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I’ve been trying to mix in some culture to my Jterm class on Iceland.   The 2nd Thursday of the class, we watched a few TV shows & an Icelandic movie (all available instantly on Netflix, in case you’re interested):

  • Anthony Bourdain, “No Reservations” Collection 1, Episode 2: Iceland — for some reason they filmed this in Iceland in the winter, so it was an American’s view on non-tourist season Iceland; long & short of it: Icelanders drink quite a bit, like to weight-lift, and eat things that completely grossed out my students
  • “Destination Truth” Season 2, Episode 12: Issie & Icelandic Elves — this was a bit over the top on the “ghost-hunting” side, but gave some decent background on cultural beliefs in Iceland
  • our Icelandic movie (with subtitles) was “Jar City” & is based on the book of the same name by Baltasar Kormakur; long & short of it: Icelanders eat icky things (this was actually worse than Bourdain!), Icelanders seem to know who you’re talking about even if you just use first names, there is an Icelandic genetic database & few enough people live in the country that weird connections can be made, and the Icelandic prison system seems fairly lax

On the third Thursday of the month, we gathered in my house to cook some traditional Icelandic dishes.   There was a strong push due to the TV-watching of the previous week to go vegetarian, so I managed to cobble together a set of non-meat dishes.   The main resource I found was a cooking blog entitled Icelandic cooking, recipes, and food.   What we ended up making:


making the flatbread

Emily rolls out the flatbread

Dustin had the job of pricking all of the flatbread

after a few, Dustin got creative 🙂

the flatbread was cooked in my cast iron pan (no fat / oil / Pam used) instead of directly on the cooktop due to the fact I have an electric stove.   The flatbread was not the most flavorful item, but it did a good job at sopping up the pickled cabbage juice & the soup.

pickled cabbage (front) & boiling the rutabagas (back) on the stove

the only hard part with the “veggies” was figuring out how to chop & peel the rutabaga.

after quartering the cooking & cooled potatoes, Beth & Emily wait for Travis to finish prepping the sugar + butter

waiting for the sugar to brown before adding the butter for the potatoes

Travis stirring the potatoes in to caramelized them... still ended up with clumps of butter-sugar

of the “lunch” portion, the potatoes were probably the best thing.

sitting down to lunch (CW: Beth's hands, Sam, Dustin, Amy, (Travis), Emily)

what the food looked like cooked

after lunch, we made two sets of cookies + rice pudding.   The rice pudding was too bland for the crowd, but Siggi’s cookies were well appreciated.   The snails could have used icing according to my class and then they would have been like cinnamon rolls.

Siggi's cookies - which supposedly will last several months, but were gone by the time the snails came out of the oven

the snails have to go in the fridge for an hour before you can bake them, so we watched part of the NOVA: The Vikings while waiting.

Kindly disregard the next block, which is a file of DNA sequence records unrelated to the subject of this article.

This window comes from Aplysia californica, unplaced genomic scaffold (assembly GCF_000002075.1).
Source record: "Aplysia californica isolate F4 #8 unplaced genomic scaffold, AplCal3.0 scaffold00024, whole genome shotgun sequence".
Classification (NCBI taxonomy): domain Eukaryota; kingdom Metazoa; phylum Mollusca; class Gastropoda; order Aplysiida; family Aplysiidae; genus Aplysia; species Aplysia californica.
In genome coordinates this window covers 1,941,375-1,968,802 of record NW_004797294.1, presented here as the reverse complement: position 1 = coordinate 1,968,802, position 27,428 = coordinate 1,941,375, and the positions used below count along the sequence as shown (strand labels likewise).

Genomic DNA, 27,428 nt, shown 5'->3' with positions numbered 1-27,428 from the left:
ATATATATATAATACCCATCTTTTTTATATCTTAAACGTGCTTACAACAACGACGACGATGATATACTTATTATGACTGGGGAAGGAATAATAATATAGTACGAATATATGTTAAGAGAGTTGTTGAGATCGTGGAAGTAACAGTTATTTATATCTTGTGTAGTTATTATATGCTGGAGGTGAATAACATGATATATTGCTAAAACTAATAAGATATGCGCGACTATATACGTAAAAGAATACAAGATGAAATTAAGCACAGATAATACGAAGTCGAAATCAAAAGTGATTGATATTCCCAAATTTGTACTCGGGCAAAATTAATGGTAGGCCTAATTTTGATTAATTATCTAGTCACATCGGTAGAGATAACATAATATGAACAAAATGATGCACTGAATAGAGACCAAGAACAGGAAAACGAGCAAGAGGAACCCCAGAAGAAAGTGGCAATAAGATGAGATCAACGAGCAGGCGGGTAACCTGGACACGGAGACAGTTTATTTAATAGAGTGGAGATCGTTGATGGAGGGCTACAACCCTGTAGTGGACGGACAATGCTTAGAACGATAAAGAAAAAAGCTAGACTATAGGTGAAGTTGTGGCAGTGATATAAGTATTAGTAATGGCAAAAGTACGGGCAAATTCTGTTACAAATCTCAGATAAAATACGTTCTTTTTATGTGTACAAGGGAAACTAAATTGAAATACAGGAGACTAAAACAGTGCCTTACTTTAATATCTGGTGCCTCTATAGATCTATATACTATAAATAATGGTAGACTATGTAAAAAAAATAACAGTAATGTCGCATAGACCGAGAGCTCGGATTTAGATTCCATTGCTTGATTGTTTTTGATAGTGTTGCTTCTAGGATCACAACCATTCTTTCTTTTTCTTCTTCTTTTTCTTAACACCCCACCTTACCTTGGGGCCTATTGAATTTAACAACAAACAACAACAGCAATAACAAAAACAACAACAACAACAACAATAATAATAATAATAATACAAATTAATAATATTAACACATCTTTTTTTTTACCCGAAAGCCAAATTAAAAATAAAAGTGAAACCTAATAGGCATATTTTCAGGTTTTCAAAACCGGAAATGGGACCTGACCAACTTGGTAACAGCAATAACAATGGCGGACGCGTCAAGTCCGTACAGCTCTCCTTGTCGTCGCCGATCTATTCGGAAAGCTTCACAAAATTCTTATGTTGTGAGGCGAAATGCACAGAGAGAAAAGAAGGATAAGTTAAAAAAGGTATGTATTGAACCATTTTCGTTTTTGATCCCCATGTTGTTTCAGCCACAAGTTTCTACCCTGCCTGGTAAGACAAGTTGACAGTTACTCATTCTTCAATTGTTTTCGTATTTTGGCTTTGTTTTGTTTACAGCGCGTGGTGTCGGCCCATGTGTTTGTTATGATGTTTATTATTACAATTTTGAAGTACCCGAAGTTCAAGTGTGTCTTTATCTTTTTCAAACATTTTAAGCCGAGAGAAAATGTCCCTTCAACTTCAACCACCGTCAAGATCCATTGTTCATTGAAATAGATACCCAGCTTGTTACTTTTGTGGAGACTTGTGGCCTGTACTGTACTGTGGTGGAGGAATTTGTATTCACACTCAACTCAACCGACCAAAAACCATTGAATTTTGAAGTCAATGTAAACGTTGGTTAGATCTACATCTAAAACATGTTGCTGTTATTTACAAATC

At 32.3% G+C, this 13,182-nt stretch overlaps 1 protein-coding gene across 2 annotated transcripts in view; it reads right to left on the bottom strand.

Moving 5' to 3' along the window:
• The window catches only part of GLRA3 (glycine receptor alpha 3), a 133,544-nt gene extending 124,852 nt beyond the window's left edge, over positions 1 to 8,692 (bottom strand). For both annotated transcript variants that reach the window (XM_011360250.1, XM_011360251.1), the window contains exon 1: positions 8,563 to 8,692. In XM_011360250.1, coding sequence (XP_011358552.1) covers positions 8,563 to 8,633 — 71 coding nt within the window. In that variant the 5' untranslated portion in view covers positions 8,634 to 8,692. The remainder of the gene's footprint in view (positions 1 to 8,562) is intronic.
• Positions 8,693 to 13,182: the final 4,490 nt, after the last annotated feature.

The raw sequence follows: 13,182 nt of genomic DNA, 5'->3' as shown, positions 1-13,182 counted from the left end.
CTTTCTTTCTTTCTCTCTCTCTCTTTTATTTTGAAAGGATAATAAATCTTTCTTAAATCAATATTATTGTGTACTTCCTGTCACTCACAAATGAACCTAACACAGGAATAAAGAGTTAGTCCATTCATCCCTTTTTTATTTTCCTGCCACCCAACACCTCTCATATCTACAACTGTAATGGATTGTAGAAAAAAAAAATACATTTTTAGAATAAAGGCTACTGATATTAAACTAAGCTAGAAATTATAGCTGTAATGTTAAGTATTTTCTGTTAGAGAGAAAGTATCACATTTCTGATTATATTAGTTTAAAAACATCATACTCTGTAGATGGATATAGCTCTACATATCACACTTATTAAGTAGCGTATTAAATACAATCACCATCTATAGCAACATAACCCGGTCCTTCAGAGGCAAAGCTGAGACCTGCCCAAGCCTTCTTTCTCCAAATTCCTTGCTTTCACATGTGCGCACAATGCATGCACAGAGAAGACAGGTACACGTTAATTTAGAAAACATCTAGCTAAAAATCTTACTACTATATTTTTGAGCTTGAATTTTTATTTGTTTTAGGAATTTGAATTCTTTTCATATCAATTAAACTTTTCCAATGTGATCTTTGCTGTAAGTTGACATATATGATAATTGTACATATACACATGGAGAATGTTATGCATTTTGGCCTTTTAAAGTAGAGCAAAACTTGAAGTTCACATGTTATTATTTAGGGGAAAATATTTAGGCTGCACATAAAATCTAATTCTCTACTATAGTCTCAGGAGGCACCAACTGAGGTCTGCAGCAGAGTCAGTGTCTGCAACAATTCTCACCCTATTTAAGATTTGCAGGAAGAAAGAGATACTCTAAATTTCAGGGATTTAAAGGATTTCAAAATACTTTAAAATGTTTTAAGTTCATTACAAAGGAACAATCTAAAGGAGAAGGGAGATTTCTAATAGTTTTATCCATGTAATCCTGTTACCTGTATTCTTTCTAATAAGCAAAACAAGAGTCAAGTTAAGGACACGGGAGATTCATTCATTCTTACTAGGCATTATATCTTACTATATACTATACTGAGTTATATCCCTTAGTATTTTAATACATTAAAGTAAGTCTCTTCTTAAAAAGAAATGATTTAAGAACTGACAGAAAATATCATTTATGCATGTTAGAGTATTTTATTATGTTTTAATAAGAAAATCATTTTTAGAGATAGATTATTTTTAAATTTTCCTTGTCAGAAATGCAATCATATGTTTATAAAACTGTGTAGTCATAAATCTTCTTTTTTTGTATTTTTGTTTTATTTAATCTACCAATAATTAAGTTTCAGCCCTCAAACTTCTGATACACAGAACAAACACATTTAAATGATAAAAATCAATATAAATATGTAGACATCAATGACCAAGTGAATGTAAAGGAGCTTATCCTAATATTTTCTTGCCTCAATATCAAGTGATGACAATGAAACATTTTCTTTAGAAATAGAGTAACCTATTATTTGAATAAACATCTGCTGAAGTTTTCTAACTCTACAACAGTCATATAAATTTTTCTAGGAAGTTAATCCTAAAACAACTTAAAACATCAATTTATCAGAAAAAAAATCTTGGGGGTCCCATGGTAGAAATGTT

sprawled out in the living room half of my 1st floor - note the grand piano

cinnamon snails (box containing hartshorn showed up after they were in the oven!)

the students were wonderful about cleaning up after the cooking, with Amy taking over the dishwashing corner.

trying to clean up after using a number of my pans & bowls

all of the non-geology students got a huge laugh out of Sam whipping out his handlens to look at my genuine Gore Mt garnet cheeseboard:

Sam proving that he has a future in geology

All in all, it was a good day.   Everyone claimed to be stuffed by the time they tumbled back out into the freezing cold.   Hopefully all the butter gave us a bit of padding to survive the negative temperatures 🙂

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I attended a bridal shower Saturday afternoon that was held for a geology friend.   Everyone at the shower was either a geologist or worked with geologists.   The hostess wanted to create something that reminded the bride-to-be of her home and went with a stromatolite cake!   Now, the geologists in the room don’t blog, so I’ve taken it upon myself to post pictures of her cake as a tease for the Accretionary Wedge #30.   I’ll post my own creation later in the week.

The cake:

the inside:

ok, so what is a stromatolite and why on earth is this cake a weird blue-green color?

Stromatolites are some of the earliest forms of life that have been found on Earth.  They are comprised on microbial mats within water that trap sediments into layers.   The microbes are made up of cyanobacteria, which are also known as blue-green algae (hence the food coloring choice!).   There may also be non-bacterial stromatolites, but we’ll avoid that topic for the moment.

The oldest preserved stromatolites at the current moment are somewhere between 2.7 and 3.5 billions of years old (I’m not getting into that uncertainty right now), which considering we don’t get hard parts until the Cambrian explosion ~580 million years ago is quite amazing.

Australian stromatolite (note the layering):

Some of widest arrays of types of stromatolites can be seen at Glacier National Park (~800 million years old):

Cambrian stomatolites in Sarasota Springs, NY:

The great thing is that unlike many organisms that have come & gone on the planet, we can still go and see live versions (they dominated in the Proterozoic, but are relatively rare now).   Here are some modern examples in Shark Bay off of Australia: